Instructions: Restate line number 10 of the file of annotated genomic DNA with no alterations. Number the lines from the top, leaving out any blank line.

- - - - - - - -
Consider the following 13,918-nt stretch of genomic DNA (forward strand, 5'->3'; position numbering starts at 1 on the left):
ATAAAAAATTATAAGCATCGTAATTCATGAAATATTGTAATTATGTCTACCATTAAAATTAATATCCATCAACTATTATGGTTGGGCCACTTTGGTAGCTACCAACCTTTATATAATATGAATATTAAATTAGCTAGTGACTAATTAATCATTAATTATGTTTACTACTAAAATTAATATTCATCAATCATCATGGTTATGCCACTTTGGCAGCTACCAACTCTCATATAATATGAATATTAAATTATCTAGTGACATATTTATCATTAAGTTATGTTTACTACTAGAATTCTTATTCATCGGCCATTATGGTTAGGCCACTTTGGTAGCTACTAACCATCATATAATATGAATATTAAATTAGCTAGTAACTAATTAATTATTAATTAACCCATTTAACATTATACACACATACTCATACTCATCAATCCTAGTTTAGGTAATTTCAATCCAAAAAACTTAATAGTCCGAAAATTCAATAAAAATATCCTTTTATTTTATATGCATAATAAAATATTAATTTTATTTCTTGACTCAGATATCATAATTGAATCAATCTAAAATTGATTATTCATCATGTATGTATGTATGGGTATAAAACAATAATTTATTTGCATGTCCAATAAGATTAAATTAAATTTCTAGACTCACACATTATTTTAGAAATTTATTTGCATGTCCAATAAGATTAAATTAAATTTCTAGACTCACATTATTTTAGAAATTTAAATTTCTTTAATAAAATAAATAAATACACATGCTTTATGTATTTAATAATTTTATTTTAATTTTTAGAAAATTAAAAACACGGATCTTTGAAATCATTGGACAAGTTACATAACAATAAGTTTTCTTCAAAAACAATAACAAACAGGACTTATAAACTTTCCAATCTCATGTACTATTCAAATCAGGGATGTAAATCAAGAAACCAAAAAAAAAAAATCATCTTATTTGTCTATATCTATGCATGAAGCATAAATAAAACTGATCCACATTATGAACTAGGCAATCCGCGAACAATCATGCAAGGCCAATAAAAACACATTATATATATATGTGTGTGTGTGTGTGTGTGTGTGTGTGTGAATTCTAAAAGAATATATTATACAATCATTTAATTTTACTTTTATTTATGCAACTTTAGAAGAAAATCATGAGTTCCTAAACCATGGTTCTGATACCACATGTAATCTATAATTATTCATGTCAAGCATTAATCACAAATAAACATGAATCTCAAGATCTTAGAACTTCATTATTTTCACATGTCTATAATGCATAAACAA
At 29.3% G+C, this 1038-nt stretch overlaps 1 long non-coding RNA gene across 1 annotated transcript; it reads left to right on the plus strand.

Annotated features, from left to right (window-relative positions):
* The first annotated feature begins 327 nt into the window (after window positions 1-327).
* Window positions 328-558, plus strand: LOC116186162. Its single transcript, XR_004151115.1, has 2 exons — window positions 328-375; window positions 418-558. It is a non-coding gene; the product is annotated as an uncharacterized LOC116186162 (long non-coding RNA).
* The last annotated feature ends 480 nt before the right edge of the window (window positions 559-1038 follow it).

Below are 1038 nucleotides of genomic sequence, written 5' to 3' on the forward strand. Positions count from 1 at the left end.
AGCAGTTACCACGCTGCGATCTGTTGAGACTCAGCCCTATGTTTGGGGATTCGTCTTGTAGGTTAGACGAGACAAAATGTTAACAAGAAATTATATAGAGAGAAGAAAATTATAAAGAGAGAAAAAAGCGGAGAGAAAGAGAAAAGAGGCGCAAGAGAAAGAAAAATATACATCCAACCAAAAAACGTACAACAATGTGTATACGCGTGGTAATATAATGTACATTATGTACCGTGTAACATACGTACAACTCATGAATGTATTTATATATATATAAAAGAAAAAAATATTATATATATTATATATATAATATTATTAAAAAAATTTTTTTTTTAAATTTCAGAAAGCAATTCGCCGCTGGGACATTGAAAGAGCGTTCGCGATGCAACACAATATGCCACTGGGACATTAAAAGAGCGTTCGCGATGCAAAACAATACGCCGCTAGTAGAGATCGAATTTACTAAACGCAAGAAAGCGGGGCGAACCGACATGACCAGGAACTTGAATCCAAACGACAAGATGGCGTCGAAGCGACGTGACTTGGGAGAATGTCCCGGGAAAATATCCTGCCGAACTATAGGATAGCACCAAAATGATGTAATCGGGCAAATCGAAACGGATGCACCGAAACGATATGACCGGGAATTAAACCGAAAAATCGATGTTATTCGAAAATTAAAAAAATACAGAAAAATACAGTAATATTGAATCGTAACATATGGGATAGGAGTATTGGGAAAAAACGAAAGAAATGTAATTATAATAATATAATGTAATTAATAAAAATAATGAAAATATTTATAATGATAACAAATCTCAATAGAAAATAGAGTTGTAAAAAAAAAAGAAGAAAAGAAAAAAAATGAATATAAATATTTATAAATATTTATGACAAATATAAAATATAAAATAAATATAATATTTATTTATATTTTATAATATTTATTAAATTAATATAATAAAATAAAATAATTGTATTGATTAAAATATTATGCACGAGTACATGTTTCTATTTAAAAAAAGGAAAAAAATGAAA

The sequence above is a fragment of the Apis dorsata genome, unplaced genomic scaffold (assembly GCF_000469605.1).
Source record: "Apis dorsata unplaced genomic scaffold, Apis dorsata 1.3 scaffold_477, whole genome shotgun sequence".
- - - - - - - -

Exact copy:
The sequence above is a fragment of the Apis dorsata genome, unplaced genomic scaffold (assembly GCF_000469605.1).